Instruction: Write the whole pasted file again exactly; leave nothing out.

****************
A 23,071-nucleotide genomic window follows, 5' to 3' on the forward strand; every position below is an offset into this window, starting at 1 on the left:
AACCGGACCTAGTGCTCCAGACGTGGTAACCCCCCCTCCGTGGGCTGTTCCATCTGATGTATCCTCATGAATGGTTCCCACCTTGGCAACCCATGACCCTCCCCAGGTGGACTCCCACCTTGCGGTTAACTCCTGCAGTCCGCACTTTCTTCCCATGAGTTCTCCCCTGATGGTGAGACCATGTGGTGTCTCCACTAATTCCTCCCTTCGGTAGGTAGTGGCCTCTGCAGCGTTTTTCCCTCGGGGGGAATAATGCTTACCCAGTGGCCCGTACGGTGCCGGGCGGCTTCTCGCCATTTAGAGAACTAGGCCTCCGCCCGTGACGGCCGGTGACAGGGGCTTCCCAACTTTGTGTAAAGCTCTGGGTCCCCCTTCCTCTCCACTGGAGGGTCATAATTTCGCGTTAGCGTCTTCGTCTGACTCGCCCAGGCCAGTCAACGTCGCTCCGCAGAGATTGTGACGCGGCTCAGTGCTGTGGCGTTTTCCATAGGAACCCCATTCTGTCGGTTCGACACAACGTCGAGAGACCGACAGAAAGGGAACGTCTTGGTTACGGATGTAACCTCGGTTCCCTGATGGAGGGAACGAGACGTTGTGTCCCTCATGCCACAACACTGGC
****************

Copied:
A 23,071-nucleotide genomic window follows, 5' to 3' on the forward strand; every position below is an offset into this window, starting at 1 on the left:
AACCGGACCTAGTGCTCCAGACGTGGTAACCCCCCCTCCGTGGGCTGTTCCATCTGATGTATCCTCATGAATGGTTCCCACCTTGGCAACCCATGACCCTCCCCAGGTGGACTCCCACCTTGCGGTTAACTCCTGCAGTCCGCACTTTCTTCCCATGAGTTCTCCCCTGATGGTGAGACCATGTGGTGTCTCCACTAATTCCTCCCTTCGGTAGGTAGTGGCCTCTGCAGCGTTTTTCCCTCGGGGGGAATAATGCTTACCCAGTGGCCCGTACGGTGCCGGGCGGCTTCTCGCCATTTAGAGAACTAGGCCTCCGCCCGTGACGGCCGGTGACAGGGGCTTCCCAACTTTGTGTAAAGCTCTGGGTCCCCCTTCCTCTCCACTGGAGGGTCATAATTTCGCGTTAGCGTCTTCGTCTGACTCGCCCAGGCCAGTCAACGTCGCTCCGCAGAGATTGTGACGCGGCTCAGTGCTGTGGCGTTTTCCATAGGAACCCCATTCTGTCGGTTCGACACAACGTCGAGAGACCGACAGAAAGGGAACGTCTTGGTTACGGATGTAACCTCGGTTCCCTGATGGAGGGAACGAGACGTTGTGTCCCTCATGCCACAACACTGGC